More than 20 years of paleontological expeditions in the Paraguaná Peninsula, North Western Venezuela, produced a collection of 1836 fossil elasmobranch specimens from the Cantaure Formation. This geological unit is thought to have been deposited under fully marine conditions (Díaz de Gamero, 1974; Rey, 1996), exhibiting a well-known high diversity of invertebrates (Ingram, 1947; Jung, 1965; Gibson-Smith, 1974; Gibson-Smith and Gibson-Smith, 1974; Aguilera et al., 2010; Landau et al., in press) and teleostean fishes (Nolf and Aguilera, 1998; Aguilera, 2010; Aguilera and Lundberg, 2010). We hereby present a new taxonomic study of the elasmobranch fauna from the Cantaure Formation and a discussion of the paleoenvironmental and feeding preferences of these elasmobranchs, based on comparisons with extant species.


sfigure1The Cantaure Formation (Jung, 1965) has been dated as early Miocene, based on biozones of planktonic foraminifera (N7-8) and calcareous nannofossils (NN4-5) (Díaz de Gamero, 1974; Rey, 1996). According to Gradstein et al. (2012), biozones N7 and N8 correspond to the Lower to Middle Miocene transition (upper Burdigalian to lower Langhian). Griffiths et al. (2013) assigned a Burdigalian age (16.5±0.4 Ma.) to a horizon of the Cantaure Formation using Sr isotopes from corals (Figure 1.2). Landau et al. (in press) suggested that the gastropod assemblage from The Cantaure Formation is typical for early-middle Miocene deposits. The stratotype of the Cantaure Formation is located approximately 10 km west of Pueblo Nuevo on the Paraguaná Peninsula, Falcón State, Venezuela. Outcrops are found south of Casa Cantaure (Figure 1.1) and are composed of fossiliferous silty shales interbedded with thin algal limestones and shell beds (Hunter and Bartok, 1974). Jung (1965) estimated a thickness of 75 m for the composit section of the Cantaure Formation. Hunter and Bartok (1974) divided the Cantaure Formation into three sections: 1) fossiliferous basal breccia unconformably overlaying the granite basement, 2) lower section comprised mainly of shales and some sandy horizons [including the mollusk rich horizons illustrated by Jung (1965)], and 3) upper section represented by silty shales interbedded with thin algal limestones and shell beds. However, Hunter and Bartok (1974) did not provide a stratigraphic column, while they mentioned that the landscape of the area prevents a detailed measurement of the complete section. In contrast, Rey (1996) constructed a stratigraphic column of the suggested basal and middle sections, and also assumed that the mollusks described by Jung (1965), Gibson-Smith (1974) and Gibson-Smith and Gibson-Smith (1974), were derived from the upper section.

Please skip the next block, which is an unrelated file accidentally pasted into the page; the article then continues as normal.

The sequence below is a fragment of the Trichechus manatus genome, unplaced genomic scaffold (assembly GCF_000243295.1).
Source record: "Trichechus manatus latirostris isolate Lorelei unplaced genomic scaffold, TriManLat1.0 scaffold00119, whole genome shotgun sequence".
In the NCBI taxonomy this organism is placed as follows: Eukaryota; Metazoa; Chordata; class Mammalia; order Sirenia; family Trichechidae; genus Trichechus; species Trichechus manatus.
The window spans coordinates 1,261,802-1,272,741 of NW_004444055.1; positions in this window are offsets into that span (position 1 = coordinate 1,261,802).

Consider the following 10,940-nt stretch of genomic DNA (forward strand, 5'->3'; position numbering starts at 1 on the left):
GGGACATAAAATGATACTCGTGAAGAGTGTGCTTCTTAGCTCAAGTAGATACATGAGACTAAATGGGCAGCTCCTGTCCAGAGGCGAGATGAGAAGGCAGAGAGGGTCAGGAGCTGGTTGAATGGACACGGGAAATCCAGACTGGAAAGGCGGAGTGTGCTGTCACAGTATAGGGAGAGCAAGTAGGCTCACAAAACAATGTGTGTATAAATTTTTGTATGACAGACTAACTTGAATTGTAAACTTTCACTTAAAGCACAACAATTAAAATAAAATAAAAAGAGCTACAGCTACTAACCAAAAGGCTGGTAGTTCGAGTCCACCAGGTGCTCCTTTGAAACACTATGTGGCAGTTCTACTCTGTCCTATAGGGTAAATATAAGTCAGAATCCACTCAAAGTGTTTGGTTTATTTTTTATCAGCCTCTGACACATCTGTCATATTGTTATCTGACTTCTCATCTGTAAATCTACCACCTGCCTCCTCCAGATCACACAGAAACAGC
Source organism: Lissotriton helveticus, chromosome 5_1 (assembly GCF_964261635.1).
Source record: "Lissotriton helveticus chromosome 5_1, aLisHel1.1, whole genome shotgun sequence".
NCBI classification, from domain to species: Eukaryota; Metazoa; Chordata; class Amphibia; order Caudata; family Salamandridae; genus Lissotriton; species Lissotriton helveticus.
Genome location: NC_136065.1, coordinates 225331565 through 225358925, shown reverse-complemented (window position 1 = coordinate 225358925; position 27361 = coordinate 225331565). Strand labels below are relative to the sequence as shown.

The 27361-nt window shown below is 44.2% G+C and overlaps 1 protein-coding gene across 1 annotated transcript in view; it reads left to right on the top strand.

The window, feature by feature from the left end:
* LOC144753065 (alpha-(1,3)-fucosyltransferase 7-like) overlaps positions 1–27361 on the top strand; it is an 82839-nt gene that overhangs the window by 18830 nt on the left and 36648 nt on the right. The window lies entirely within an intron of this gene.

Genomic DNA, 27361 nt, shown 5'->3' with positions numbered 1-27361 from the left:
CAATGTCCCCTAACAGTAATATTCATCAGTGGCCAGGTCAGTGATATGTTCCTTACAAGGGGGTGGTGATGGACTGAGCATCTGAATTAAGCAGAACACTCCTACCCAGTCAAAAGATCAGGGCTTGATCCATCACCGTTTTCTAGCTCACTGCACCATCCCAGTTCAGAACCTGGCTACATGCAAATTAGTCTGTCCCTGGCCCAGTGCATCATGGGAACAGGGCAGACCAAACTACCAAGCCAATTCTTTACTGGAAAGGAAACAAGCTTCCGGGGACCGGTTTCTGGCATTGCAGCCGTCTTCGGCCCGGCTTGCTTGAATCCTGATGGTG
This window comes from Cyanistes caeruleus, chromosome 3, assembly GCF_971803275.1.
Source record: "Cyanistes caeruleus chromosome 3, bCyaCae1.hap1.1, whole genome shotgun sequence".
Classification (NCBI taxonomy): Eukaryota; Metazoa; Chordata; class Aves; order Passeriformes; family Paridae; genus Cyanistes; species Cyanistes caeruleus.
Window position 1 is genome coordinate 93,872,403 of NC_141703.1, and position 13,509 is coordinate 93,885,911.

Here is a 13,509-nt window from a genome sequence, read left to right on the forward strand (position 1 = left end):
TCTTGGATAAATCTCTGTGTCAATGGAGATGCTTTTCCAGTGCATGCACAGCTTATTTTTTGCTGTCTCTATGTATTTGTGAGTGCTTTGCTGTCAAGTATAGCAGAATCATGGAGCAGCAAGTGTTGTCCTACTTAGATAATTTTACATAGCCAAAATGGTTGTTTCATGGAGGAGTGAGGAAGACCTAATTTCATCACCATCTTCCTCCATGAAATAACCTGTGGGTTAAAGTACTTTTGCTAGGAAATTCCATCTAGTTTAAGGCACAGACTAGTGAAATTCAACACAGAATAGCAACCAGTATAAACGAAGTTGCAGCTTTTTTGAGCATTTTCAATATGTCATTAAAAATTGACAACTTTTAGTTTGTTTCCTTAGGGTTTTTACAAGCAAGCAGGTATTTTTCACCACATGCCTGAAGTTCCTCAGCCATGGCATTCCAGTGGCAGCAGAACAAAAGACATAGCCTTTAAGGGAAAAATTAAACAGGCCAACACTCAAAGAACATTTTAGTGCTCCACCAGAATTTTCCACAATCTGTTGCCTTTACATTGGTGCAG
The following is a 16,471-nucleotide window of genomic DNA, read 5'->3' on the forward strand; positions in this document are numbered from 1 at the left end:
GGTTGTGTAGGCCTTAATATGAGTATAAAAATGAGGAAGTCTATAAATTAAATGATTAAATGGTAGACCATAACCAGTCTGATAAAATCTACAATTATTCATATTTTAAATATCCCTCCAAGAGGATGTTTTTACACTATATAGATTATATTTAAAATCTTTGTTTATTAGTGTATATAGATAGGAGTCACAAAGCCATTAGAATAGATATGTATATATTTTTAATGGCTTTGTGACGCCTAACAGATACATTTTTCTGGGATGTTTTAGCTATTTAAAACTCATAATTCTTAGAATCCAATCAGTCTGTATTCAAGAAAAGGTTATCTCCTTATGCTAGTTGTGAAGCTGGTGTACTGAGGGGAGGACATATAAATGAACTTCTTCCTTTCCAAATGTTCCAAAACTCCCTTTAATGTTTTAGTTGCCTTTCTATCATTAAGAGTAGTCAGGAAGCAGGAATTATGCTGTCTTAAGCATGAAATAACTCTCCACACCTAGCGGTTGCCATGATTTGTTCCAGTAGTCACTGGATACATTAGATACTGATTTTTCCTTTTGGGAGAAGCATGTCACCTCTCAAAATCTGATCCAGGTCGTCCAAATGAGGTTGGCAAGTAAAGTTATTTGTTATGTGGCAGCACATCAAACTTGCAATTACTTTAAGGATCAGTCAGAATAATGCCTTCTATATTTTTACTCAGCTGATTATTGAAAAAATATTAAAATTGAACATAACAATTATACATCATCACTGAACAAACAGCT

The top of the Cantaure Formation is conformably overlain by limestone layers that have been interpreted by Jung (1965) and Hunter and Bartok (1974) as post-Cantaure and pre-Pliocene sedimentation. Rey (1996) suggested that the upper contact of the Cantaure Formation represents an unconformity with the Amuay Member (early Pliocene) of the Paraguaná Formation. Our field observations (OAA, JDCB, pers. obs.) indicate possible lateral variations in a short distance, with fossiliferous outcrops (e.g., thick layers of barnacles) that are not exposed in the previously known and described fossiliferous localities (e.g., Jung, 1965; Hunter and Bartok, 1974; Rey, 1996, among others). All the above clearly indicates that the Cantaure Formation is a more complex sequence than previously thought, in need of a new, detailed stratigraphic redescription.


The fossil elasmobranch fauna described here (Table 1; Appendix 1) consists of 1836 specimens from four localities in the Cantaure Formation (Figure 1.1), which have been collected by the authors and other collaborators during several expeditions since 1992. Locality 1 (11° 56’ 20’’ N, 70° 1’ 2’’ W) corresponds to an artesian well ~44 m deep (Figure 1.2) and locality 2 (a’: 11° 56’ 23’’ N, 70° 1’ 3’’ W and b’: 11° 56’ 2’’ N, 70° 0’ 55’’ W) is an outcrop (overlying the section of locality 1) with a ~300 m long collecting surface (Figures 1.1-1.2). The corals used by Griffiths et al. (2013) for Sr isotope analysis were collected at locality 2 (Figure 1.1-1.2). This suggests that localities 1 and at least the lower section of locality 2 are of Burdigalian age (Figure 1.2). Localities 3 (11° 55’ 59’’ N, 70° 1’ 1’’ W) and 4 (11° 55’ 48’’ N, 70° 00’ 40’’ W) correspond to surface collecting areas along the south of Barbasco Creek, on the north escarpment of the Cerro San Carlos (Figure 1.1). Without a detailed stratigraphical knowledge of the outcrops south of Barbasco Creek, it is not possible to establish if localities 3 and 4 are different vertical strata (facies) along the Cantaure section or horizontal variations of localities 1 and 2. Field observations (OAA, JDCB and GAF pers. obs.) suggest that localities 3 and 4 are stratigraphically older than the limestones layers attributed to post-Cantaure sedimentation (Jung, 1965; Hunter and Bartok, 1974).

Large specimens were surface-collected directly from the outcrop, while microsamples were collected after screen-washing approximately 1000 and 380 kg of sediments (mesh sizes: 0.5 and 2 mm) from locality 1 and 2, respectively. Approximately 50 kg of sediment was processed from locality 3, but it did not contain otoliths or elasmobranch micro-teeth. Specimens from locality 4 were only surface collected. The Cantaure specimens (Appendix 2) are housed in the paleontological collections of the Alcaldía Bolivariana de Urumaco (AMU-CURS), Centro de Investigaciones Antropológicas, Arqueológicas y Paleontológicas of the Universidad Experimental Francisco de Miranda (CIAAP, UNEFM-PF), and the Museo de Ciencias de Caracas (MCNC), all in Venezuela. The taxonomy follows Cappetta (2012) and Compagno (2005), with the exception of the extinct genus Carcharocles Jordan and Hannibal, 1923, for which we follow the nomenclature of Pimiento et al. (2010). Taxonomic identification was based on an extensive literature review, and also comparative analyses between fossil and recent specimens from the following collections: Mapuka Museum of Universidad del Norte (MUN-STRI), Barranquilla, Colombia; Museu Paraense Emilio Goeldi (MPEG-V), Belem, Brazil; Natural History Museum of Basel (NMB), Switzerland; Paleontological collection of the Institut des Sciences de l’ Evolution, University of Montpellier (UM), France; Palaeontological Institute and Museum at the University of Zurich (PIMUZ), Switzerland and René Kindlimann private collection, Uster, Switzerland.